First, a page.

AE: Of course. The Electrifying Mojo was also a friend of mine. We had a dance group back in the seventies called TNT Incorporated. And we would always dance on the show called, “The Sing” in Detroit and Electrified Mojo worked at WGPR at the time. In between takes on the show, I would run to the studio, and listen to Mojo and watch what he was doing, hear him play and stuff like that. So I became interested in radio when I was maybe 12 or 13 years old. But I never thought that I would be playing on one of his radio shows.

DF: While we’re mentioning all of these contemporaries and mentors, one that I feel like I can’t pass up is Ken Collier. I feel like he was just everywhere at that time. What was your connection with him?

AE: Ken was the quintessential godfather of dance music in Detroit. He and my brother were good friends. My brother and his girlfriend would throw basement parties in our basement. And they would invite Ken to come to these parties, and I just happened to be the DJ. I’m 16 years old, and my brother would go to the Downstairs Pub, these are places where Ken would play. Downstairs Pub and JB’s. And he would come home every night and tell me the records that Ken would play. So sometimes, I’d go out and buy the records myself. Other times, I come home from school, the records would be on my bed.

I started to plan to put them together. When my brother and his girlfriend ran these parties, Ken would come to the basement parties and stand over me and watch me play. I’d be on my own equipment, on my own desk, shaking, because the master was watching. Ken and I became friends that way. Then as time went on, I would open for him at his different establishments, different residencies. I would be the opening DJ for him.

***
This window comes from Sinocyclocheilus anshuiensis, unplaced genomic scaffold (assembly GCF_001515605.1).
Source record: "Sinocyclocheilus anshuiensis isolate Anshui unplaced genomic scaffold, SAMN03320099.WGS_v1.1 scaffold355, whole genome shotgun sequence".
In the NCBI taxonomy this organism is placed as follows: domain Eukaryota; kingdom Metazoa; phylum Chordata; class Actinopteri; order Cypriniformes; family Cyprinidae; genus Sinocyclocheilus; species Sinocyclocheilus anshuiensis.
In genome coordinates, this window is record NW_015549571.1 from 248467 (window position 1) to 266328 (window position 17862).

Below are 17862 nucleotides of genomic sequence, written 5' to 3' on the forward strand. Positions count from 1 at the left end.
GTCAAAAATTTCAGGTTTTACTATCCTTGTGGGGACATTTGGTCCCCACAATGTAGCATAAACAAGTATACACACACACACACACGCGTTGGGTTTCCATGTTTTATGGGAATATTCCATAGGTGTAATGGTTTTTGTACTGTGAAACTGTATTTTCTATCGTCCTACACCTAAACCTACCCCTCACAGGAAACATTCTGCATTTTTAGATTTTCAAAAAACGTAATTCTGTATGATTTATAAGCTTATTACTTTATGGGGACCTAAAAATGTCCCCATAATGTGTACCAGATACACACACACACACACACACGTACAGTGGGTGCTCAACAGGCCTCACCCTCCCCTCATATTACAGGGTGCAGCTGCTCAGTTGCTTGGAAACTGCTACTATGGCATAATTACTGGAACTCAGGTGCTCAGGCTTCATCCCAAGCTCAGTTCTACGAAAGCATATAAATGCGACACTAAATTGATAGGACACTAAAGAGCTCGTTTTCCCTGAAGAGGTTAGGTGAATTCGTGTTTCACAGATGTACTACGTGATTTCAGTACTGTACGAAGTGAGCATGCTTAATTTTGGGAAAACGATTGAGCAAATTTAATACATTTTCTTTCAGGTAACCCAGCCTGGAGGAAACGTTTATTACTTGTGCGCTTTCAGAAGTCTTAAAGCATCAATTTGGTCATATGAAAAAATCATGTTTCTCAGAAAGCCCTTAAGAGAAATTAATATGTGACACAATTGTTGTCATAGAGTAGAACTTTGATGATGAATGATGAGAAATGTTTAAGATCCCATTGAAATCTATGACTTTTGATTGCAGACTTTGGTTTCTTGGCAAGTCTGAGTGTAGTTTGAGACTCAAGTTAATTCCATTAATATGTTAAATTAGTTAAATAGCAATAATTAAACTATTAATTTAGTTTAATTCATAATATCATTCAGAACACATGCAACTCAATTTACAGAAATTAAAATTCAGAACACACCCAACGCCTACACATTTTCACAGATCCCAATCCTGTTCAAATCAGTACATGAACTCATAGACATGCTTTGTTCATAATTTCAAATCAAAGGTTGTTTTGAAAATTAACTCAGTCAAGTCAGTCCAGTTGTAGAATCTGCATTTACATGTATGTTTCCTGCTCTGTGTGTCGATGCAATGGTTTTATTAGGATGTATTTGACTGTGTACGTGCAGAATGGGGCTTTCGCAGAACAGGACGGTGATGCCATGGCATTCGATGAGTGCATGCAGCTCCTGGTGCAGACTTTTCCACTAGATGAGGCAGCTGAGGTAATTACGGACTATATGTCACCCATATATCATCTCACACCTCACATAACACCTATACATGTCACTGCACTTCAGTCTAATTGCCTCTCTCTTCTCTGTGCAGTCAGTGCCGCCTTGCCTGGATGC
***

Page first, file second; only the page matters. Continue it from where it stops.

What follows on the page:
DF: Tell me more about this radio show. I think you were saying ’85, it was with you and Amir Stein. The Motor Line on the Mix-a-dome and people were voting, but I couldn’t figure out what the whole voting thing was. What was that experience like?

AE: Mojo called it the Mix-a-dome. And it was basically a DJ popularity contest, in a way. It didn’t matter if your set was good or not. If you had the most calls then you were the winner. You won Mix-a-dome. It wasn’t really a contest– It was just a way Mojo showcased local talent.

DF: Tell me more about “The Master Blaster”. Did that name fall to the wayside as the years went on?

AE: The Master Blaster, I’m not… Master blaster? I’m not sure what that is.

DF: I think that’s what Mojo called you on the Mix was the-

AE: I totally forgot about that.

DF: It was the Maniac versus the Master Blaster.

AE: Yeah. I guess that’s something he called me just on the show. I totally forgot about that until you just mentioned it.

AE: That’s really funny. I’m from the era where you didn’t hide behind, unless you were a trickster, you didn’t hide behind, what do you call it? What word am I looking for? Not pseudonyms, but you didn’t hide behind-

DF: Like a stage name or something.

AE: You didn’t hide behind a stage name. Right. You have Frankie Knuckles, Larry LaVange, Danny Kravitz. You just used your name, you truly earned your art.

DF: Yeah. It is who you are. It sounds like it was just a portion of it. We had like a little 45 minute snippet, but how long did these little sessions go for? It felt like it went on for much longer than what we heard.

AE: Because you made this tape promotion, it had two sides. So he would play side one for the first contestant, side two for the second contestant. Then he plays some music in between. Then he played the flip side, part two. So it was about maybe a good two hours, two or three hour show.

DF: Oh, so it wasn’t a live set?

AE: Well, the audience didn’t know it wasn’t live. As far as they knew we were down there actually spinning.

DF: That’s how I saw it in my head.

AE: It was all mixtapes. And then at some point, Mojo did have people come down and play live. For instance, Derrick May used to do a lot of Mojo’s edits that we would hear on the radio, and Derrick would do them live in the studio. One in particular that we loved, B-52’s “Mesopotamia”, Derrick would mix that live in the studio. We’d all tune in. It was great.